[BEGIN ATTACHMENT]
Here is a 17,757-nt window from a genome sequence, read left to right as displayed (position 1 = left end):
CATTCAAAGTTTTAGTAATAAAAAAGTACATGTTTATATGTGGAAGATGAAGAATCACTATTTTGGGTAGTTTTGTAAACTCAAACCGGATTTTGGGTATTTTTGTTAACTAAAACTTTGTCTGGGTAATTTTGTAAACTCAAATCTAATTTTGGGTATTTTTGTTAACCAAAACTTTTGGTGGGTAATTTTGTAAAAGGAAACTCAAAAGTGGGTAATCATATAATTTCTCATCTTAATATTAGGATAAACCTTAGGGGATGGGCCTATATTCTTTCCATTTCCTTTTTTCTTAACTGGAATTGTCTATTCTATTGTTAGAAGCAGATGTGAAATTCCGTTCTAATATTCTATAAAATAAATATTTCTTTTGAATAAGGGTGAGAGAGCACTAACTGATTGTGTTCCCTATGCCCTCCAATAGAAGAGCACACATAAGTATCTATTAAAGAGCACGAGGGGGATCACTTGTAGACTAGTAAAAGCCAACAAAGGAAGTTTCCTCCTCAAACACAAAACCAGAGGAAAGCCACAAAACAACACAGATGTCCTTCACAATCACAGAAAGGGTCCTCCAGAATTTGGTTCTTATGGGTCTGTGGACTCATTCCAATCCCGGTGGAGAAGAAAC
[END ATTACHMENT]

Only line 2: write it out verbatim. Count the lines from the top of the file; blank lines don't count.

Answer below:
CATTCAAAGTTTTAGTAATAAAAAAGTACATGTTTATATGTGGAAGATGAAGAATCACTATTTTGGGTAGTTTTGTAAACTCAAACCGGATTTTGGGTATTTTTGTTAACTAAAACTTTGTCTGGGTAATTTTGTAAACTCAAATCTAATTTTGGGTATTTTTGTTAACCAAAACTTTTGGTGGGTAATTTTGTAAAAGGAAACTCAAAAGTGGGTAATCATATAATTTCTCATCTTAATATTAGGATAAACCTTAGGGGATGGGCCTATATTCTTTCCATTTCCTTTTTTCTTAACTGGAATTGTCTATTCTATTGTTAGAAGCAGATGTGAAATTCCGTTCTAATATTCTATAAAATAAATATTTCTTTTGAATAAGGGTGAGAGAGCACTAACTGATTGTGTTCCCTATGCCCTCCAATAGAAGAGCACACATAAGTATCTATTAAAGAGCACGAGGGGGATCACTTGTAGACTAGTAAAAGCCAACAAAGGAAGTTTCCTCCTCAAACACAAAACCAGAGGAAAGCCACAAAACAACACAGATGTCCTTCACAATCACAGAAAGGGTCCTCCAGAATTTGGTTCTTATGGGTCTGTGGACTCATTCCAATCCCGGTGGAGAAGAAAC